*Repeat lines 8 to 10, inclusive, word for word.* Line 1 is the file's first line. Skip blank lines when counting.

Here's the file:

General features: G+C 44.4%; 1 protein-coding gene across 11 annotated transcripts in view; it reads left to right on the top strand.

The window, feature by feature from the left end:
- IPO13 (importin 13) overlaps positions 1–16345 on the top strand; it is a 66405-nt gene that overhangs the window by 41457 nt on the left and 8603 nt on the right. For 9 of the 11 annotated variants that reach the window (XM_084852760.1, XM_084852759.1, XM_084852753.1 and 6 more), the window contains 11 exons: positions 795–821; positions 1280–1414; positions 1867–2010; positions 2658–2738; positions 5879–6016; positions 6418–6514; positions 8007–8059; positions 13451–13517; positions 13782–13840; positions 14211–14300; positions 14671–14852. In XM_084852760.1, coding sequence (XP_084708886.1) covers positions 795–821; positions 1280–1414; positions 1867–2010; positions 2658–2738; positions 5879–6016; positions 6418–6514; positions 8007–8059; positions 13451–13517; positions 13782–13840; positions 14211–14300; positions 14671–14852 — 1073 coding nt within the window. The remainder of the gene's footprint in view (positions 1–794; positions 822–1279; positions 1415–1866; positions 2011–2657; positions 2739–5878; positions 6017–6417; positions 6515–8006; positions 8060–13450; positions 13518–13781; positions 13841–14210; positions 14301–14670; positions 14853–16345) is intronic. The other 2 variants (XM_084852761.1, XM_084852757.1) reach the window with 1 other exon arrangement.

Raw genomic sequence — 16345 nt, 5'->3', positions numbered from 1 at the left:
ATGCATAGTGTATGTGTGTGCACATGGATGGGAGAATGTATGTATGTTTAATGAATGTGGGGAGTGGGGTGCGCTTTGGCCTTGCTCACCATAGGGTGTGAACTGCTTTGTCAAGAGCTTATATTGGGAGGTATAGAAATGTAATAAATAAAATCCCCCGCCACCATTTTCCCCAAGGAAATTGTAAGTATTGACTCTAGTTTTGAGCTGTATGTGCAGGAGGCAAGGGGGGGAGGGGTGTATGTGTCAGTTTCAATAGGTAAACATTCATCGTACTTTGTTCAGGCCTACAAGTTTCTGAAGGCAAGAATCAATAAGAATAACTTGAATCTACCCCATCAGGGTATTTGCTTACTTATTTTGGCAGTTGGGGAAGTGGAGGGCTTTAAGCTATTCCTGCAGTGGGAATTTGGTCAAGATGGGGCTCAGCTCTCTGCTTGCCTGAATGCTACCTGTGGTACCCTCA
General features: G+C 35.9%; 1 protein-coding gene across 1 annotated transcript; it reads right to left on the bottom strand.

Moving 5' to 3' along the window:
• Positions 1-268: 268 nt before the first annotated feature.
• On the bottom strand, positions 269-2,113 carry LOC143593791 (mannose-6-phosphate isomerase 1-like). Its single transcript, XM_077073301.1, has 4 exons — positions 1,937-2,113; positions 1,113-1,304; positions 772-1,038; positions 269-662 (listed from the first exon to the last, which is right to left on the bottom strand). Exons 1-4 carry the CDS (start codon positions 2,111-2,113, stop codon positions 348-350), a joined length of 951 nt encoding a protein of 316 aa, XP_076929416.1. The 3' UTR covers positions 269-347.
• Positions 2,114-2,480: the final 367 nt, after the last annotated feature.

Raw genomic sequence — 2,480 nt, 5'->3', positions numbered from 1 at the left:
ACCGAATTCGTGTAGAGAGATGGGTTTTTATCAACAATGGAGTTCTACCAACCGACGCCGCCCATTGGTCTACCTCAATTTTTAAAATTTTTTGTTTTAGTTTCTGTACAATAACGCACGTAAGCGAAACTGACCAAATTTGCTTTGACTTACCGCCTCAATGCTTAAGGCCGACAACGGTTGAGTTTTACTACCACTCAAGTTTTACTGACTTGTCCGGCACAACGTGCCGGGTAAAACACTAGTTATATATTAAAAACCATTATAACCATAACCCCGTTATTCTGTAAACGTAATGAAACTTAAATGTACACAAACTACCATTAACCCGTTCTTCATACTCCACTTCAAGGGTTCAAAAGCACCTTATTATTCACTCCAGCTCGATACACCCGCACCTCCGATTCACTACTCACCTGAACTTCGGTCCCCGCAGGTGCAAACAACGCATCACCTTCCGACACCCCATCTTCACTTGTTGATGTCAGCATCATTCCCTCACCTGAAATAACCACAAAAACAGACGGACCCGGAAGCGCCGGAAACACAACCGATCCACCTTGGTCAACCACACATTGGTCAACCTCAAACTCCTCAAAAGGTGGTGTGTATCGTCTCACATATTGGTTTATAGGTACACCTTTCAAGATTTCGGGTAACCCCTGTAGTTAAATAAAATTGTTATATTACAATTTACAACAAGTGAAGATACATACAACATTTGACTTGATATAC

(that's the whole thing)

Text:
• Positions 1-268: 268 nt before the first annotated feature.
• On the bottom strand, positions 269-2,113 carry LOC143593791 (mannose-6-phosphate isomerase 1-like). Its single transcript, XM_077073301.1, has 4 exons — positions 1,937-2,113; positions 1,113-1,304; positions 772-1,038; positions 269-662 (listed from the first exon to the last, which is right to left on the bottom strand). Exons 1-4 carry the CDS (start codon positions 2,111-2,113, stop codon positions 348-350), a joined length of 951 nt encoding a protein of 316 aa, XP_076929416.1. The 3' UTR covers positions 269-347.
• Positions 2,114-2,480: the final 367 nt, after the last annotated feature.